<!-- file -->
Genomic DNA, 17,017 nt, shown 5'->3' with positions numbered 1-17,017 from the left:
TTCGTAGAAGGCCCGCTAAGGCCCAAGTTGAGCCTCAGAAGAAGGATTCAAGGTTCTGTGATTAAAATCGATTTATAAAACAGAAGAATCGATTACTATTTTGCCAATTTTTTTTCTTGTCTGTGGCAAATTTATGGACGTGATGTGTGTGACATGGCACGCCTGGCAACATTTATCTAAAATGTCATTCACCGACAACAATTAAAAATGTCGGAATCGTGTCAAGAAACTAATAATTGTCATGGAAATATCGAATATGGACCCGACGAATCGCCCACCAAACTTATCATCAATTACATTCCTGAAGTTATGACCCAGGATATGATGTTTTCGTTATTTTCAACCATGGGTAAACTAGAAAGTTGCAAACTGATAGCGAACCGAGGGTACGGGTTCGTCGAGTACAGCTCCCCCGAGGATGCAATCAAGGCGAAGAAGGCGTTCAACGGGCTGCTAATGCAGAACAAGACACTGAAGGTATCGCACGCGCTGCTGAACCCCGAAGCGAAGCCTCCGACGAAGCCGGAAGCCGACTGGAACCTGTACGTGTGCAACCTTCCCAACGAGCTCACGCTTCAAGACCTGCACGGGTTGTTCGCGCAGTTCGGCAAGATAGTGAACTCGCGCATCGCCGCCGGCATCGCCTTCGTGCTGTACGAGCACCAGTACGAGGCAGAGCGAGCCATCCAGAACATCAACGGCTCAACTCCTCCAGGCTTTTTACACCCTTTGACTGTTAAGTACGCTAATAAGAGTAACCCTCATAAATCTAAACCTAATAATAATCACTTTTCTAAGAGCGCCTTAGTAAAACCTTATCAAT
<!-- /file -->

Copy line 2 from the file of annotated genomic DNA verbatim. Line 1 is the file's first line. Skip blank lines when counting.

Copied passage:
TTCGTAGAAGGCCCGCTAAGGCCCAAGTTGAGCCTCAGAAGAAGGATTCAAGGTTCTGTGATTAAAATCGATTTATAAAACAGAAGAATCGATTACTATTTTGCCAATTTTTTTTCTTGTCTGTGGCAAATTTATGGACGTGATGTGTGTGACATGGCACGCCTGGCAACATTTATCTAAAATGTCATTCACCGACAACAATTAAAAATGTCGGAATCGTGTCAAGAAACTAATAATTGTCATGGAAATATCGAATATGGACCCGACGAATCGCCCACCAAACTTATCATCAATTACATTCCTGAAGTTATGACCCAGGATATGATGTTTTCGTTATTTTCAACCATGGGTAAACTAGAAAGTTGCAAACTGATAGCGAACCGAGGGTACGGGTTCGTCGAGTACAGCTCCCCCGAGGATGCAATCAAGGCGAAGAAGGCGTTCAACGGGCTGCTAATGCAGAACAAGACACTGAAGGTATCGCACGCGCTGCTGAACCCCGAAGCGAAGCCTCCGACGAAGCCGGAAGCCGACTGGAACCTGTACGTGTGCAACCTTCCCAACGAGCTCACGCTTCAAGACCTGCACGGGTTGTTCGCGCAGTTCGGCAAGATAGTGAACTCGCGCATCGCCGCCGGCATCGCCTTCGTGCTGTACGAGCACCAGTACGAGGCAGAGCGAGCCATCCAGAACATCAACGGCTCAACTCCTCCAGGCTTTTTACACCCTTTGACTGTTAAGTACGCTAATAAGAGTAACCCTCATAAATCTAAACCTAATAATAATCACTTTTCTAAGAGCGCCTTAGTAAAACCTTATCAAT